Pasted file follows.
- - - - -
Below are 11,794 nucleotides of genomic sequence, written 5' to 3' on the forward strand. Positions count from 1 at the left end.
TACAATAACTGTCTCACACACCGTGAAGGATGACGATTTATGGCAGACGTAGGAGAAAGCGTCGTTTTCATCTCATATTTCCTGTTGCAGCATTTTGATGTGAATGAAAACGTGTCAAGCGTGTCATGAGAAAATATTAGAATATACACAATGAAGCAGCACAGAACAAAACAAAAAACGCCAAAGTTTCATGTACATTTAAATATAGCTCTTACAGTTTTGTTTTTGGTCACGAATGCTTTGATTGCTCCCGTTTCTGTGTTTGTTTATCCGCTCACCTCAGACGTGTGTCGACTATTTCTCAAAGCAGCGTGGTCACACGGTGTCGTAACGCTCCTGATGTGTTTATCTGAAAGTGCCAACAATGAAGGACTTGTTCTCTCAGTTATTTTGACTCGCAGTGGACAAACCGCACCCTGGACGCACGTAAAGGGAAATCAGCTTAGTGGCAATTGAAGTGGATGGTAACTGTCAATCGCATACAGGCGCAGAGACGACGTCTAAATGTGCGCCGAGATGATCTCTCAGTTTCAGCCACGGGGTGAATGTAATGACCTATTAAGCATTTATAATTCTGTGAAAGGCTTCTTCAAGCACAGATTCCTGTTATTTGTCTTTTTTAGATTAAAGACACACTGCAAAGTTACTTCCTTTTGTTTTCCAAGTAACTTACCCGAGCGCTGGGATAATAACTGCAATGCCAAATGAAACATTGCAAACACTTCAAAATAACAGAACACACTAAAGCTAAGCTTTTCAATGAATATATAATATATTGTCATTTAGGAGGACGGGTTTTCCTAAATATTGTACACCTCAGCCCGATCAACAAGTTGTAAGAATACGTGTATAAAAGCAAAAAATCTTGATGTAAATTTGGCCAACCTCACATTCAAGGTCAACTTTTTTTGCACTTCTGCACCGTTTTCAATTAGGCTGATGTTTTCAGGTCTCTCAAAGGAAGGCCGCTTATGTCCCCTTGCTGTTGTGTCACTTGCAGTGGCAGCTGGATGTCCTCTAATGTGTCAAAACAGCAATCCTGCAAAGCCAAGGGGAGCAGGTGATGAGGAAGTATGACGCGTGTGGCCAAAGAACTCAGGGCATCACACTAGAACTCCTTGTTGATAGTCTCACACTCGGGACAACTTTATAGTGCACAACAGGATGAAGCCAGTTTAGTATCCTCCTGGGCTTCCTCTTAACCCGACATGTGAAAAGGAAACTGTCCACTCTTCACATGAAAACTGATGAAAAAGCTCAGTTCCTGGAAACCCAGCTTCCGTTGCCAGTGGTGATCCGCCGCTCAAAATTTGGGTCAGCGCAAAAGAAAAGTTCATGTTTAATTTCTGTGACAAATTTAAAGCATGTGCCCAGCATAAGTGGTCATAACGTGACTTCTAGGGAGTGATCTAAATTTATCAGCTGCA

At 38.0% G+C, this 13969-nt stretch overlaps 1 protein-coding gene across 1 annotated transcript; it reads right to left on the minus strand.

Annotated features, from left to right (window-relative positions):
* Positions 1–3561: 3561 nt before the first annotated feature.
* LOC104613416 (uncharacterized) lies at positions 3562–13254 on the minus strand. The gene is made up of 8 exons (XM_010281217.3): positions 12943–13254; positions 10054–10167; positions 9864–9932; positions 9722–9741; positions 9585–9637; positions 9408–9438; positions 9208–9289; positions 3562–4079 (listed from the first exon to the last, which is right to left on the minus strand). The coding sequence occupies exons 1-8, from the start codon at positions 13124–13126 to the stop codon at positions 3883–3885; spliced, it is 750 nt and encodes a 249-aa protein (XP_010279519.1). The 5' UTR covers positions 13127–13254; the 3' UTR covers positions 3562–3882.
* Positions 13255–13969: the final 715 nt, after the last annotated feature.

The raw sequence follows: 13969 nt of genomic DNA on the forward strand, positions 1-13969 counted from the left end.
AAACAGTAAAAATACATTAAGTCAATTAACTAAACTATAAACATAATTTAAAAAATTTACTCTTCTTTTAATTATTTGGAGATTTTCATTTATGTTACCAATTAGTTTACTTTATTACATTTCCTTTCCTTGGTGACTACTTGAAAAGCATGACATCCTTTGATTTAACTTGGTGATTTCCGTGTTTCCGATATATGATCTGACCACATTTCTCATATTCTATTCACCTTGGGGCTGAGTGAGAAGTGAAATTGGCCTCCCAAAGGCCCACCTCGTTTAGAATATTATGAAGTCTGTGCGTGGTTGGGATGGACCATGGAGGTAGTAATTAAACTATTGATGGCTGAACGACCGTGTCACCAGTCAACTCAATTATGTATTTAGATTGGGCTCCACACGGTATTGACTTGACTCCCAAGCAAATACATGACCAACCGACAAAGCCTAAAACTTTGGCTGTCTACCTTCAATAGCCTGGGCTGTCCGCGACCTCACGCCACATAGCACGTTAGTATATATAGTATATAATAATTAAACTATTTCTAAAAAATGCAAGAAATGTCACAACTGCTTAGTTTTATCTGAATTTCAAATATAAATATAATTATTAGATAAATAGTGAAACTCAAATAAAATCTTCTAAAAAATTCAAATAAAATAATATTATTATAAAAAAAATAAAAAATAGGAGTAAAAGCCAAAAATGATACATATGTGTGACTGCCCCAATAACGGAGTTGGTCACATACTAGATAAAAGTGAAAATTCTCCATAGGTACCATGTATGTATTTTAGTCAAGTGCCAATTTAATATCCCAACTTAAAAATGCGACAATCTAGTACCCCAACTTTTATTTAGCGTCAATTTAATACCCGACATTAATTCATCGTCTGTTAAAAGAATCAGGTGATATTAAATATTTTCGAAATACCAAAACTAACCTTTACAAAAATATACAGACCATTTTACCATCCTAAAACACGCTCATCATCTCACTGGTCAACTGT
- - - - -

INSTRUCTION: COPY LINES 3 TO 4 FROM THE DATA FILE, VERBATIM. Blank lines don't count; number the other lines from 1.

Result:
At 38.0% G+C, this 13969-nt stretch overlaps 1 protein-coding gene across 1 annotated transcript; it reads right to left on the minus strand.

Annotated features, from left to right (window-relative positions):